Authored originally as a dialog to be given at a closing HackPSU workshop.

I’m going to talk about the keystone of the Lean Startup Method, the build measure, learn loop. Who here’s heard of the book “The Lean Startup”? Who’s read it already? The core concept of the book, the method and the movement is to approach your startup properly as a scientific endeavor. Your hypothesis, in a very simple way of stating it, is that your solution/product that you’ve built or plan to build will be bought and used by people.

We’ll who are those people exactly? Maybe you know exactly your target market but that doesn’t guarantee success alone either. The core-concept of the Lean Startup really is just to get your product (or any form of it that you can muster) in-front of what you hypothesize as your target audience, ASAP to start collecting feedback. This can be done many different, simple and cost-effective ways, a smoke-test, concierge experience or MVP to name a few. A smoke test is simply throwing up some a focused marketing message in a focused strategic channel to gauge response. For example StartupWeekend did a smoke-test just a couple days ago on April 1st to see how many people would sign up their email to a HolyShip!+StartupWeekend on a launchrock landing page website. They got a couple hundred signups, which starts to validate the idea and gives them some good feedback data as readers thought they were really signing up for a HolyShip!+StartupWeekend.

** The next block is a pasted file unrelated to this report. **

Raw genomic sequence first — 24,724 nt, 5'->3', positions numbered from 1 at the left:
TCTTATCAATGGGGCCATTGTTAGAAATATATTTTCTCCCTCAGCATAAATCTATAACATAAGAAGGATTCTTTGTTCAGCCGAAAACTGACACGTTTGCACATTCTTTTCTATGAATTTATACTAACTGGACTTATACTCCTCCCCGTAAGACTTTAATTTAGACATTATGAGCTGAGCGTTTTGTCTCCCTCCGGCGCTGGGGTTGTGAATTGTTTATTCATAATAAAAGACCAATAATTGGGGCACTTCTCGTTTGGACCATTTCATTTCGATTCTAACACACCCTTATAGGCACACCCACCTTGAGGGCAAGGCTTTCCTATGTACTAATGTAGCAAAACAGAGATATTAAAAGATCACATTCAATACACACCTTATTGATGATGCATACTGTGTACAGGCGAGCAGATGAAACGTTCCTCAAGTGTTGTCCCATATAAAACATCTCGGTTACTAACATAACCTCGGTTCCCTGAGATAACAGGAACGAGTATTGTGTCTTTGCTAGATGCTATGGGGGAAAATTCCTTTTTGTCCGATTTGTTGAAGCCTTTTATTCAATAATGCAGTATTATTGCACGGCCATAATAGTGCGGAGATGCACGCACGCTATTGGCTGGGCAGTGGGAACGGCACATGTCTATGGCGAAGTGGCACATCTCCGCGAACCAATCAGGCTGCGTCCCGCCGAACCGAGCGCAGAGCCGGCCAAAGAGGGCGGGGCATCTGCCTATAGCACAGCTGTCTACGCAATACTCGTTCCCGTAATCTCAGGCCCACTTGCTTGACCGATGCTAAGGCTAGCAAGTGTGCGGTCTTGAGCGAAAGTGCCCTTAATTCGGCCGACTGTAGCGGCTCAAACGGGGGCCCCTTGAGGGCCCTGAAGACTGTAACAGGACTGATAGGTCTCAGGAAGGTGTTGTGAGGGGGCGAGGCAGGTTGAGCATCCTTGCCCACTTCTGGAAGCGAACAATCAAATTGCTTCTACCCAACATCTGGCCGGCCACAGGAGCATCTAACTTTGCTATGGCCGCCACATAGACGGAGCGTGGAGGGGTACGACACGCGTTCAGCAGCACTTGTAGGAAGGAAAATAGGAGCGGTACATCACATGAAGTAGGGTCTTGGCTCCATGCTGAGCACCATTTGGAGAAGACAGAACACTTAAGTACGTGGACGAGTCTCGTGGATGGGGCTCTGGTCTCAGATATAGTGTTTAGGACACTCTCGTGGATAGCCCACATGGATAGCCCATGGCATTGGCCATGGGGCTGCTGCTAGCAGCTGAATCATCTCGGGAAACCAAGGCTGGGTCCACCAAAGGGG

Concierge is when you have a product or solution, but you start only with a handful of paying customers. These customers get the “concierge’s treatment”, where the founders are manually acting in place of their application. The example in the book is of a startup that did shopping, recipe making and deal finding for local moms. It’s now a thriving national business.

MVP stands for minimum viable product and it’s really what you guys hacked together this weekend. These apps, if they can make it through a user-flow without exploding, that’s a proper MVP by Eric Ries’ definition in his book, The Lean Startup. Doesn’t have to be anything fancy. Cool thing about testing your startup hypothesis with a MVP is that you can collect, real true honest behavioral data with how users interface with your app. Similar to a website’s analytics, you can see what pages users “bounce” or leave the app, what parts of the app are getting the most usage and if people really want to like your app, they might even leave some feedback that may sound negative or like a complaint, but when you’re starting up, users taking the time to give any sort of feedback is worlds better than crickets.